Definition: The Effective Peering Bandwidth is the maximum amount of traffic that can be safely transported (without packet loss) across peering infrastructure.
The general rule is that the Effective Peering Bandwidth is about 70% of the smallest-sized physical layer capacity in the path to the peer. This rule accounts for framing overhead, some need to burst, and the sinusoidal nature of Internet traffic. So for these sample calculations, we assume that we can maximally use about 7Gbps of the 10Gbps capacity. This assumption seems to resonate with the peering coordinator community.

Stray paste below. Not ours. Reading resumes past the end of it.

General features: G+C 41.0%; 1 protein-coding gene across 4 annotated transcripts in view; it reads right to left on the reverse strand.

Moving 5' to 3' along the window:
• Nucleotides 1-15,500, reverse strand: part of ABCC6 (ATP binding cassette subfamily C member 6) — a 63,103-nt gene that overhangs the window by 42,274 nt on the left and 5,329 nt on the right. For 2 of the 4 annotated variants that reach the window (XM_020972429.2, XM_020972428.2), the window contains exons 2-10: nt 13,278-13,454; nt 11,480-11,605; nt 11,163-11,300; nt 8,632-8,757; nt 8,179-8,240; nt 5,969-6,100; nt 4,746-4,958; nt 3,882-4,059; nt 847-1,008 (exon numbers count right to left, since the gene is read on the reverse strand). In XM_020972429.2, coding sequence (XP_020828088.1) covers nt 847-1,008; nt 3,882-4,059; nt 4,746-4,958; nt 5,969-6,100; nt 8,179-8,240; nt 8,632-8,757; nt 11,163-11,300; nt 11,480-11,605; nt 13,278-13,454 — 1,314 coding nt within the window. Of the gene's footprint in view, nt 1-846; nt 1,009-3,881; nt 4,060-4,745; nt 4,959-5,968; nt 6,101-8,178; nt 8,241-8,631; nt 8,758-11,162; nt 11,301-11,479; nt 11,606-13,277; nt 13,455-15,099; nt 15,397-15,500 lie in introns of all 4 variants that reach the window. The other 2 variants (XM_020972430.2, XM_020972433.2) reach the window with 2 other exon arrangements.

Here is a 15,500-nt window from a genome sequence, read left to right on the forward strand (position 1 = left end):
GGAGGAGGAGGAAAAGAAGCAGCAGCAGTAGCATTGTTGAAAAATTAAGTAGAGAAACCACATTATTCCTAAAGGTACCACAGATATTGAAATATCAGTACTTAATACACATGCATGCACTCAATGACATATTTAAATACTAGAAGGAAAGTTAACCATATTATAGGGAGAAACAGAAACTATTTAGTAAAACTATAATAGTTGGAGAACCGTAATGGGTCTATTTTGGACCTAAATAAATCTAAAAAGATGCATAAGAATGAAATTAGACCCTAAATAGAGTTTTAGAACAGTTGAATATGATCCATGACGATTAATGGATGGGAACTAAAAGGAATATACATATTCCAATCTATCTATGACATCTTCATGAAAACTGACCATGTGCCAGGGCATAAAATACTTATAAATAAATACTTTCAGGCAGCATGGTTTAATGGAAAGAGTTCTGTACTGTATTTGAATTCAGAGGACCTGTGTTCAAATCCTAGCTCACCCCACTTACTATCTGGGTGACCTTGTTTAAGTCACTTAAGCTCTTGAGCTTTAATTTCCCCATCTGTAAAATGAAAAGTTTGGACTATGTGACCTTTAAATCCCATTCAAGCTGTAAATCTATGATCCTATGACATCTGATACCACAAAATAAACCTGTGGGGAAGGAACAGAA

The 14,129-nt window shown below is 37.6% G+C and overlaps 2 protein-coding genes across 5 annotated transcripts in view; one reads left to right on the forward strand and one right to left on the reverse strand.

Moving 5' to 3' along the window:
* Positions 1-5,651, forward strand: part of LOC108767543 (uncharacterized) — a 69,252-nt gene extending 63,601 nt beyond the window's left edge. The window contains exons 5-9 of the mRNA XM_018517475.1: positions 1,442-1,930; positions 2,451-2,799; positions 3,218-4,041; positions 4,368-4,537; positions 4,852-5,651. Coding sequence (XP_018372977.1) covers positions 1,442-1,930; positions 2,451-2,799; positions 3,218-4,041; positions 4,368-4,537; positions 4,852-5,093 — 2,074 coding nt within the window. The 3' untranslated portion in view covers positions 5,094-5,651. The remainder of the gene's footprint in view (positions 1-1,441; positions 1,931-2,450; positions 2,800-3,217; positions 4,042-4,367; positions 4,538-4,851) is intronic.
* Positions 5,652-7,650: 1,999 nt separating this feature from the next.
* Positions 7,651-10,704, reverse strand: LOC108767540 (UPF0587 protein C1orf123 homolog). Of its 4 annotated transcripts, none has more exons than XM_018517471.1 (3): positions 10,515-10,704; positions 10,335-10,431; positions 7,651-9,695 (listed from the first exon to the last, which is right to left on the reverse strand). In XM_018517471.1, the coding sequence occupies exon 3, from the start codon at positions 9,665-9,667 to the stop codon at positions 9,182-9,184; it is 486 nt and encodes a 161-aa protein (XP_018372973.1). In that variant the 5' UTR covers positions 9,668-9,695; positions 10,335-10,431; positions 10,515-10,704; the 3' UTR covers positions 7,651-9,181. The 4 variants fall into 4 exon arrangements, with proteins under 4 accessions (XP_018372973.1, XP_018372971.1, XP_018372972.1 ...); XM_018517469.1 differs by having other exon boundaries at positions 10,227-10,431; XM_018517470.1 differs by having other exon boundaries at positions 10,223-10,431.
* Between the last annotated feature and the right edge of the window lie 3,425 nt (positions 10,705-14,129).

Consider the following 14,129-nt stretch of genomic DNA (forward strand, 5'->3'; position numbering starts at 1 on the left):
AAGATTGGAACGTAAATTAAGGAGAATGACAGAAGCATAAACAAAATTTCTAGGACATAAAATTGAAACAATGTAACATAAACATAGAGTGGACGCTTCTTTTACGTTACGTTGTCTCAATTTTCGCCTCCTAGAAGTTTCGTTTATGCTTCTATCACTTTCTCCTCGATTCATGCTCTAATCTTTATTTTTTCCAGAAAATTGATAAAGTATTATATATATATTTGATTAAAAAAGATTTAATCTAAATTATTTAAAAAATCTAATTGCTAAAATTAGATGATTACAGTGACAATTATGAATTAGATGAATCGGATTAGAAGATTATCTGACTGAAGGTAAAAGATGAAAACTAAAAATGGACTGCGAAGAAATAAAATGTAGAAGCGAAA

Effective Peering Bandwidth = 70% * 10Gbps = 7000Mbps
So when modeling using the service, one should not expect to be able to use more than 70% of the peering capacity.